Teitelbaum's memories and artistic vision are an integral theme of this year’s Holocaust Martyrs’ and Heroes’ Remembrance Day events in Israel.
The artwork of 300 survivors, including paintings, wood and metal sculpture and mixed-media are the first time such a show has ever been attempted.
(Photo: Dave Bender)
“We are so accustomed to think about the Holocaust in black-and-white,” Shen-Dar told reporters viewing the vivid images and sculpture arrayed throughout the expansive hall, “but the 'black-and-white' was the camera of the perpetrator – not what the victims have seen.”
But, “colors don't mean that something is happy,” Shen-Dar cautions.
“It just means that it was real. It was not on another planet, it was right here on our planet with greens and reds and blues, that we all know well.” That awful reality is something Shen-Dar and her colleagues at Yad Vashem are struggling hard to memorialize, and tell the world. They are in a race against age, and in the face of Holocaust denial, and renewed outbreaks of antisemitism worldwide.
Shen-Dar and her team assembled the hundreds of artifacts out of the collection of thousands of object d' art stored at Yad Vashem in the six decades since World War II.
“No, no. They were certainly human beings. Uniforms, boots,” writes Israeli poet, Dan Pagis, in one of many vivid quotes about the Holocaust experience inscribed over the sections of the exhibition.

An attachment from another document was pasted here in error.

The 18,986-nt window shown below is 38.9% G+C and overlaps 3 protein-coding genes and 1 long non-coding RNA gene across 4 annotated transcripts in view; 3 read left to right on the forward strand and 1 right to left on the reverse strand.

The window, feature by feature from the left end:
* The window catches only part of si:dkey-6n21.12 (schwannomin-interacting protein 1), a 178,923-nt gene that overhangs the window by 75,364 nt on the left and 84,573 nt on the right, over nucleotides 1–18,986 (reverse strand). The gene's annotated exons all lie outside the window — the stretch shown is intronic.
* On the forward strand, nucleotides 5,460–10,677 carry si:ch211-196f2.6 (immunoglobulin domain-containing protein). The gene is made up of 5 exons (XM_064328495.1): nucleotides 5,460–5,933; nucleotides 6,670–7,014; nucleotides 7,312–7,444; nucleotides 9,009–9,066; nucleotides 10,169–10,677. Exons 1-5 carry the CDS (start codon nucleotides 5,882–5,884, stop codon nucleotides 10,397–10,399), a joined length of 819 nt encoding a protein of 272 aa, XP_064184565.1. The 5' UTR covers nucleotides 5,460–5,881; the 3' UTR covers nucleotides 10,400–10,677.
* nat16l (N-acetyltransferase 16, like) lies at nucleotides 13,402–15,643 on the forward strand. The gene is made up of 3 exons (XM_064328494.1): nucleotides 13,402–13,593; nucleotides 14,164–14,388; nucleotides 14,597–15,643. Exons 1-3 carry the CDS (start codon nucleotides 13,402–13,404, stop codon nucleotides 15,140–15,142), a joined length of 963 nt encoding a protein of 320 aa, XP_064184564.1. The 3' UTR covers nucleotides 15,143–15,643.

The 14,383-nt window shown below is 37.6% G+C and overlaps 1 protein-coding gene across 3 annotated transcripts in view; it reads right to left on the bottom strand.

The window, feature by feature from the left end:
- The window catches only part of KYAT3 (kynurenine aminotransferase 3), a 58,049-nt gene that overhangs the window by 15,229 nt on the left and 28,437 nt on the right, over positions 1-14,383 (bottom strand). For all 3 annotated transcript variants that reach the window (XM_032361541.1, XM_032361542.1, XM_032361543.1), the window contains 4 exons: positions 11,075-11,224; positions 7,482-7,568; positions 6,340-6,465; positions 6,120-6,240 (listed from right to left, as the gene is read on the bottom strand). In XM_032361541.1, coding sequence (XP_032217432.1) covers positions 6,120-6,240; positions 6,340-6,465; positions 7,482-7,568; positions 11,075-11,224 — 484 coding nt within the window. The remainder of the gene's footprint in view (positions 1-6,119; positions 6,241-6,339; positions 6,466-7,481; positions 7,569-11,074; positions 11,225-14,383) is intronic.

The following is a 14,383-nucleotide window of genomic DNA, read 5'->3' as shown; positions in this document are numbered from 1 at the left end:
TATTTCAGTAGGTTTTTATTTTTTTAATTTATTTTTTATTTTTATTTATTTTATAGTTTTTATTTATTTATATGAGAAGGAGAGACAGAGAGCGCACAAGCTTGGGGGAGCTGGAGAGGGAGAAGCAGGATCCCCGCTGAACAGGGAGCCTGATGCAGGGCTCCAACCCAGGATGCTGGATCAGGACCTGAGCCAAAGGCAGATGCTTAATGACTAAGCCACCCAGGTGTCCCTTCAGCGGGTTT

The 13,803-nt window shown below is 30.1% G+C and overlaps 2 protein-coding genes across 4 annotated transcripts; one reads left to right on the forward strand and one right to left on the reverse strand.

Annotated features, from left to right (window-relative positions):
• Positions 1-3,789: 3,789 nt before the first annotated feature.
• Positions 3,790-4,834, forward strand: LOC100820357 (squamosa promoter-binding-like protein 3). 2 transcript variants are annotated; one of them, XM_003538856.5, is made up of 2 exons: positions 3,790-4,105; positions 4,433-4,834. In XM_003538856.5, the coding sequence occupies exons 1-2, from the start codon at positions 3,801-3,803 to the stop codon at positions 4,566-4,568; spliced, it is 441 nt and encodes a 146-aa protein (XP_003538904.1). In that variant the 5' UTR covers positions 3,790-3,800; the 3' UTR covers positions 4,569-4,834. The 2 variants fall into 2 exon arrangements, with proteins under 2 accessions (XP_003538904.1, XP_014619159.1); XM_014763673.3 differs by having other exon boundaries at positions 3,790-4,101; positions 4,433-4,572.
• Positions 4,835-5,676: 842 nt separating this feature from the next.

Shen-Dar says that quote is prophetic, since many of the images feature the same Nazi uniform elements again and again.
“That is to tell us that the perpetrators were not some outside creatures. They were real people,” Shen-Dar reminds the reporters.
“Unfortunately, too many times we say that they don't belong to the human race,” she says of the Nazis. That the death and labor camp tormentors, “are not part of what we call, 'humanity.' But they were.”
“They were human beings, some of them very well educated,” Shen-Dar said. “And they did what they did with a clear mind and an ideology, and thus, we should not spare them by saying 'they were beasts.'”
Finally, according to Shen-Dar, the exhibit does not detract from the visceral experience the survivors went through, or allow an gauzy artistic aesthetic to lessen the elemental impact of the images:
“I would say the reality of these works of art is quite blunt, and they spare nothing” she says of the works of art. “This tells you that they believed that the reality needs to be seen as is. Not beautified, not adorned, and not spared from us.”
“I believe that part of the power of this exhibition,” Shen-Dar concludes, “is to allow this voice to take the stage.”
Since Israel officially follows the Hebrew lunar-based calendar, the opening ceremony for Holocaust Martyrs’ and Heroes’ Remembrance Day begins Sunday evening, and concludes Monday evening.
Israel's President Shimon Peres and Prime Minister Benjamin Netanyahu are scheduled to address the ceremony, and Chief Rabbi Israel Meir Lau, Chairman of the Yad Vashem Council and himself a survivor will kindle the Memorial Torch.
The exhibition will be on display for a year.